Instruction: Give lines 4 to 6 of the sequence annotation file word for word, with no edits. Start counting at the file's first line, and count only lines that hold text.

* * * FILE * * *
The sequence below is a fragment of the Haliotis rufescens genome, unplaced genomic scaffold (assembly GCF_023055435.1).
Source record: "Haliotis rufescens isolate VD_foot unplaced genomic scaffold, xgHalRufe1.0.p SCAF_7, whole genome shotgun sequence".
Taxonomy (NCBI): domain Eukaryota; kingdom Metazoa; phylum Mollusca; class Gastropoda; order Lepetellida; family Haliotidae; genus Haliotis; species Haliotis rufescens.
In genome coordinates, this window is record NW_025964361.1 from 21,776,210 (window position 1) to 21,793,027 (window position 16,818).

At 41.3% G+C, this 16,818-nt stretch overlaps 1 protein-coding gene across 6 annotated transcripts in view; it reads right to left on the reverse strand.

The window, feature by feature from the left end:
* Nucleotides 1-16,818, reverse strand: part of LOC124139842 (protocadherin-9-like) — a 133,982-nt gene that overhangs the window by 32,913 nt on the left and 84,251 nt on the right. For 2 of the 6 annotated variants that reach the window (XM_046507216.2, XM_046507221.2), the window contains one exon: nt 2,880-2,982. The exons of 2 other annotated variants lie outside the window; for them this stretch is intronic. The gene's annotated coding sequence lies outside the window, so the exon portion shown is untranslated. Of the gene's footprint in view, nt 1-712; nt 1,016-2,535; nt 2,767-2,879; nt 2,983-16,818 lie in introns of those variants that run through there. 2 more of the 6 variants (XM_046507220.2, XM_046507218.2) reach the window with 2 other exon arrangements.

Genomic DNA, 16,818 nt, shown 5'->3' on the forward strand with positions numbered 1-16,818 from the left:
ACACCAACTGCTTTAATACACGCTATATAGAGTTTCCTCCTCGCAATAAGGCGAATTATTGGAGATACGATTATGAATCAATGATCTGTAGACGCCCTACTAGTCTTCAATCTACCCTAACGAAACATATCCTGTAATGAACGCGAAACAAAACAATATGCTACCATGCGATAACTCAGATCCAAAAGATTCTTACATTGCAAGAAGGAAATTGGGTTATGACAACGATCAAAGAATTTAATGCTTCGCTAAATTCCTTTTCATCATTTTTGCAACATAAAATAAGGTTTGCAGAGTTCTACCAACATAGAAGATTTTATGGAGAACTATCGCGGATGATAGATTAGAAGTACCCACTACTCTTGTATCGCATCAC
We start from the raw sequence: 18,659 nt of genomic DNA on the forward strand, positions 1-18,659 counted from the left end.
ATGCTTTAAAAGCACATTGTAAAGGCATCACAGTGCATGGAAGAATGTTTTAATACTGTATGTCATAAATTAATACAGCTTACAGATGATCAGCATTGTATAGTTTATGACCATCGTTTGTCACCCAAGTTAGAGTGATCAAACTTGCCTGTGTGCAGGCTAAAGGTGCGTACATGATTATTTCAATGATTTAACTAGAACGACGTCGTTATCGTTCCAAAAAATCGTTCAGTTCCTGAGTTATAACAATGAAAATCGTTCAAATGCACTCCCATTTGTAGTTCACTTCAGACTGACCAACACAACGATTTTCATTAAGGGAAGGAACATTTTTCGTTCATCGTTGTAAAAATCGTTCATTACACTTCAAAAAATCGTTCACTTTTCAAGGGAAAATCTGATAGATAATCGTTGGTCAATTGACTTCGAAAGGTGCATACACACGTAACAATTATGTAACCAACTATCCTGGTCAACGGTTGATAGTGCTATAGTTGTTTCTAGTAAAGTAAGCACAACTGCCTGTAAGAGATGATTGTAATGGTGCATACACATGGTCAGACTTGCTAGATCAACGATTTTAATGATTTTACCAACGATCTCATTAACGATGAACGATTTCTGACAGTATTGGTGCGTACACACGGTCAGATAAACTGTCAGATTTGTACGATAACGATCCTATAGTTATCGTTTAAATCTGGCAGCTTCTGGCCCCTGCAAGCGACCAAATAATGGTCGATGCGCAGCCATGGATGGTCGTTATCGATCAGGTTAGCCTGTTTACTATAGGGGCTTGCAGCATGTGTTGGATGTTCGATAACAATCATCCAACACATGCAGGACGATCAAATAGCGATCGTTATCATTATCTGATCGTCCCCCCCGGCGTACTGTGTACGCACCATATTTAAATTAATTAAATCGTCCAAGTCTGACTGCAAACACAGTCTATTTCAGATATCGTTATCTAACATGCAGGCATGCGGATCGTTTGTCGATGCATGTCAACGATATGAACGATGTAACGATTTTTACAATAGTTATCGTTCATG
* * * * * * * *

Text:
In genome coordinates, this window is record NW_025964361.1 from 21,776,210 (window position 1) to 21,793,027 (window position 16,818).

At 41.3% G+C, this 16,818-nt stretch overlaps 1 protein-coding gene across 6 annotated transcripts in view; it reads right to left on the reverse strand.

The window, feature by feature from the left end: